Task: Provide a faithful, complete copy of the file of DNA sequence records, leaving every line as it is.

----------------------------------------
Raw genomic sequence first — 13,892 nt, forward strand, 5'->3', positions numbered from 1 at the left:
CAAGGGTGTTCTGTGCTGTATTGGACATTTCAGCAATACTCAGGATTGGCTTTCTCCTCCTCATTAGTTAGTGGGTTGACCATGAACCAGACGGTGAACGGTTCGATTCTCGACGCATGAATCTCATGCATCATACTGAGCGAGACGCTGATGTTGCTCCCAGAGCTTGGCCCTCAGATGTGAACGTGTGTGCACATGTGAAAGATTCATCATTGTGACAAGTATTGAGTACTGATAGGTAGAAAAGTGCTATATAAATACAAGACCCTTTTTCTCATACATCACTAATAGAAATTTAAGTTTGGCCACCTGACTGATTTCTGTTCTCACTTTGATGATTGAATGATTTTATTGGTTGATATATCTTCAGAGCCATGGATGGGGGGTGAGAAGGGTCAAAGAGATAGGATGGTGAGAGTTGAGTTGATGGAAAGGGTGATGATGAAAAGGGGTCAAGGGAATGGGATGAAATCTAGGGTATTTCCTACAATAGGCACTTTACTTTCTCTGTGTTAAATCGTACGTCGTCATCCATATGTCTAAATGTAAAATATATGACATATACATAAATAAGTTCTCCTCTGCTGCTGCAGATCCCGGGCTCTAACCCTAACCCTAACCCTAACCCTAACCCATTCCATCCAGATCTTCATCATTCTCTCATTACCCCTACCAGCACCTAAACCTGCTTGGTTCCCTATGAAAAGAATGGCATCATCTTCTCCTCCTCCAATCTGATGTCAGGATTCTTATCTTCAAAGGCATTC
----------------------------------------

Raw genomic sequence first — 13,892 nt, forward strand, 5'->3', positions numbered from 1 at the left:
CAAGGGTGTTCTGTGCTGTATTGGACATTTCAGCAATACTCAGGATTGGCTTTCTCCTCCTCATTAGTTAGTGGGTTGACCATGAACCAGACGGTGAACGGTTCGATTCTCGACGCATGAATCTCATGCATCATACTGAGCGAGACGCTGATGTTGCTCCCAGAGCTTGGCCCTCAGATGTGAACGTGTGTGCACATGTGAAAGATTCATCATTGTGACAAGTATTGAGTACTGATAGGTAGAAAAGTGCTATATAAATACAAGACCCTTTTTCTCATACATCACTAATAGAAATTTAAGTTTGGCCACCTGACTGATTTCTGTTCTCACTTTGATGATTGAATGATTTTATTGGTTGATATATCTTCAGAGCCATGGATGGGGGGTGAGAAGGGTCAAAGAGATAGGATGGTGAGAGTTGAGTTGATGGAAAGGGTGATGATGAAAAGGGGTCAAGGGAATGGGATGAAATCTAGGGTATTTCCTACAATAGGCACTTTACTTTCTCTGTGTTAAATCGTACGTCGTCATCCATATGTCTAAATGTAAAATATATGACATATACATAAATAAGTTCTCCTCTGCTGCTGCAGATCCCGGGCTCTAACCCTAACCCTAACCCTAACCCTAACCCATTCCATCCAGATCTTCATCATTCTCTCATTACCCCTACCAGCACCTAAACCTGCTTGGTTCCCTATGAAAAGAATGGCATCATCTTCTCCTCCTCCAATCTGATGTCAGGATTCTTATCTTCAAAGGCATTC